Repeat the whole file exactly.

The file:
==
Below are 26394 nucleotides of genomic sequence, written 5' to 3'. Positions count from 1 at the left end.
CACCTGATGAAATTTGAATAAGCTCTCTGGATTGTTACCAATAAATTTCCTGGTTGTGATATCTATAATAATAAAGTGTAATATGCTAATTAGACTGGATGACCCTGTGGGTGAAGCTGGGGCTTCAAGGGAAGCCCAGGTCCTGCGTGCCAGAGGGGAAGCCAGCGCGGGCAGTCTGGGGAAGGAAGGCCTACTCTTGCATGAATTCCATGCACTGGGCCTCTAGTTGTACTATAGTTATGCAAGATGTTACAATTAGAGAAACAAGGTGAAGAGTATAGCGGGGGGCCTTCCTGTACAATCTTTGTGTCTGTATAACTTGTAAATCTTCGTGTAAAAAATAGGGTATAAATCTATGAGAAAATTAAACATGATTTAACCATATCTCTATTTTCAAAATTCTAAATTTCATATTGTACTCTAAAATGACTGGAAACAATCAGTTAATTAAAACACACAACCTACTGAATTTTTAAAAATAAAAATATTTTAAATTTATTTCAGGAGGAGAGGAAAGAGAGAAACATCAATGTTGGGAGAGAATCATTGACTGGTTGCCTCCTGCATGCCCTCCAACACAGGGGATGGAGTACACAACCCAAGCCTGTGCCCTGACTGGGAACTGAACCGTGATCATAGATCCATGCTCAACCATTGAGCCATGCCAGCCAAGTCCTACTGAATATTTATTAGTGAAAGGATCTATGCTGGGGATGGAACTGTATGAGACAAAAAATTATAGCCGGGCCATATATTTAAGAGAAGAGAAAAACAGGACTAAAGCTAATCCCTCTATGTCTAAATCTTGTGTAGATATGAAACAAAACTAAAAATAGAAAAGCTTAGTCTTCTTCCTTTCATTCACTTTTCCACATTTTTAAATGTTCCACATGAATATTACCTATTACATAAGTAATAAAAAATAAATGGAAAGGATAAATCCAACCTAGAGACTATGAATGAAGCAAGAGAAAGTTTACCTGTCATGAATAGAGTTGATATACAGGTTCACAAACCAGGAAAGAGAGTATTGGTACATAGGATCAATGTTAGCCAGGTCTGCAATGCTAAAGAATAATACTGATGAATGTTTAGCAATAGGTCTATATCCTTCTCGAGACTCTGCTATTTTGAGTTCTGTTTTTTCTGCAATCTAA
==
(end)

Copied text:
Below are 26394 nucleotides of genomic sequence, written 5' to 3'. Positions count from 1 at the left end.
CACCTGATGAAATTTGAATAAGCTCTCTGGATTGTTACCAATAAATTTCCTGGTTGTGATATCTATAATAATAAAGTGTAATATGCTAATTAGACTGGATGACCCTGTGGGTGAAGCTGGGGCTTCAAGGGAAGCCCAGGTCCTGCGTGCCAGAGGGGAAGCCAGCGCGGGCAGTCTGGGGAAGGAAGGCCTACTCTTGCATGAATTCCATGCACTGGGCCTCTAGTTGTACTATAGTTATGCAAGATGTTACAATTAGAGAAACAAGGTGAAGAGTATAGCGGGGGGCCTTCCTGTACAATCTTTGTGTCTGTATAACTTGTAAATCTTCGTGTAAAAAATAGGGTATAAATCTATGAGAAAATTAAACATGATTTAACCATATCTCTATTTTCAAAATTCTAAATTTCATATTGTACTCTAAAATGACTGGAAACAATCAGTTAATTAAAACACACAACCTACTGAATTTTTAAAAATAAAAATATTTTAAATTTATTTCAGGAGGAGAGGAAAGAGAGAAACATCAATGTTGGGAGAGAATCATTGACTGGTTGCCTCCTGCATGCCCTCCAACACAGGGGATGGAGTACACAACCCAAGCCTGTGCCCTGACTGGGAACTGAACCGTGATCATAGATCCATGCTCAACCATTGAGCCATGCCAGCCAAGTCCTACTGAATATTTATTAGTGAAAGGATCTATGCTGGGGATGGAACTGTATGAGACAAAAAATTATAGCCGGGCCATATATTTAAGAGAAGAGAAAAACAGGACTAAAGCTAATCCCTCTATGTCTAAATCTTGTGTAGATATGAAACAAAACTAAAAATAGAAAAGCTTAGTCTTCTTCCTTTCATTCACTTTTCCACATTTTTAAATGTTCCACATGAATATTACCTATTACATAAGTAATAAAAAATAAATGGAAAGGATAAATCCAACCTAGAGACTATGAATGAAGCAAGAGAAAGTTTACCTGTCATGAATAGAGTTGATATACAGGTTCACAAACCAGGAAAGAGAGTATTGGTACATAGGATCAATGTTAGCCAGGTCTGCAATGCTAAAGAATAATACTGATGAATGTTTAGCAATAGGTCTATATCCTTCTCGAGACTCTGCTATTTTGAGTTCTGTTTTTTCTGCAATCTAA